DISABILITY PROCESSING DELAYS: WHY DOES IT TAKE SO LONG?
Many potential clients I speak with daily are shocked to learn that the average wait time for a disability decision with the Social Security Administration is two years. Yes, you heard me correctly – two years. Why is that? First, most applications are denied. Second, the time period for a decision on the initial application is five months. An appeal to the next level of review (reconsideration) is three to five months. The next level of review – and where your best chance of a favorable decision exists — is the hearing level. The current approval rate in Georgia at the hearing level is 48%.
But wait times for a hearing are currently over a year. Here are the official wait times for a hearing in Georgia: Atlanta Downtown Hearing Office – 20 months; Atlanta North Hearing Office – 18 months; Covington – 18 months; Macon – 16 months; Savannah – 17 months.
From a 2017 CBS News report, there were 1.1 million applicants waiting on a hearing before an administrative law judge. That is a 31 percent increase from 2012. However, the agency’s annual budget is the same as it was in 2011. Five years ago the hearing wait times were less than a year. “No search for efficiencies, reprioritization of tasks or technological improvements can substitute for adequate resources,” said Lisa Ekman of the National Organization of Social Security Claimants’ Representatives.
It is important to remember that these individuals paid into the Social Security Disability and Medicare program through payroll taxes taken out of each paycheck. When Congress fails to sufficiently fund this program, these are the people that are hurt. And when I say ‘hurt” it is important to understand how many individuals die while waiting on a decision.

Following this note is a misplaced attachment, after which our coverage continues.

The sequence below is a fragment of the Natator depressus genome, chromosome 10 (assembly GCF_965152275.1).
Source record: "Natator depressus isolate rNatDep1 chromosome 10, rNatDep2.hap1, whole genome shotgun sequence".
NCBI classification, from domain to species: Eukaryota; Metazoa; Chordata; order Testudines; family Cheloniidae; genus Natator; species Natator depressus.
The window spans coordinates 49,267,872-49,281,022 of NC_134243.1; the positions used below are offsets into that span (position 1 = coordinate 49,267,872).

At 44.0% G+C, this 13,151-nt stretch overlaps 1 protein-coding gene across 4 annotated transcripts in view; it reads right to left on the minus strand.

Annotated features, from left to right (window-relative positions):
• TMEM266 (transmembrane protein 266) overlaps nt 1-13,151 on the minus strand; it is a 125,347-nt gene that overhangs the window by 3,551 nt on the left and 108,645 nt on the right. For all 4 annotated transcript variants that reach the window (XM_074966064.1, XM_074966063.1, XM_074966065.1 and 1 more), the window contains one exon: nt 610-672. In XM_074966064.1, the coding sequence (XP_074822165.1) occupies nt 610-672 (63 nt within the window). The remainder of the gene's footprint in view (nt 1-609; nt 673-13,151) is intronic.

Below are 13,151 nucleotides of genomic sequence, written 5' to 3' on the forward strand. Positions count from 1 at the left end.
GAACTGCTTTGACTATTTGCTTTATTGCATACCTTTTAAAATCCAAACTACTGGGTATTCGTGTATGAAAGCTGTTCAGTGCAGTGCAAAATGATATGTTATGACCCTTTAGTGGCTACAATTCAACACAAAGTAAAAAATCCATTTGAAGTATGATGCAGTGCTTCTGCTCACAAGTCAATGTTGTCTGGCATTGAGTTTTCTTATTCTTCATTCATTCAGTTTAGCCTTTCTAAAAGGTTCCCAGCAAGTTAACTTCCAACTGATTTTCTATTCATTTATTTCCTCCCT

According to a Washington Post report of November 2017, in the past two years, 18,701 people died while waiting on a hearing. That is a 15 percent increase over the two year period. As the Post reports, “The rising death toll coincides with a surge in the length of time people must wait for a disposition, which swelled from a national average of 353 days in 2012 to a record high of 596 this past summer.” I know that people will die waiting,” said Marilyn Zahm, president of the Association of Administrative Law Judges. “This is the reflection of our priorities as an American people. We have decided it’s better for people to die than to adequately fund this program. . . . Will this get worse? Will the number of people who die double?”
Not only is this reporting factually accurate, but it also reflects my own experience. One or two of my clients dies every year waiting for a hearing. Last September, one of my clients died less than a month after receiving a favorable decision. He had been evicted, faced homelessness and extreme poverty. His SSI award was erased on his death. This level of injustice outrages me. In the words of Mahatma Gandhi, “The true measure of a society can be found in how it treats its most vulnerable members.” Let’s keep fighting for justice.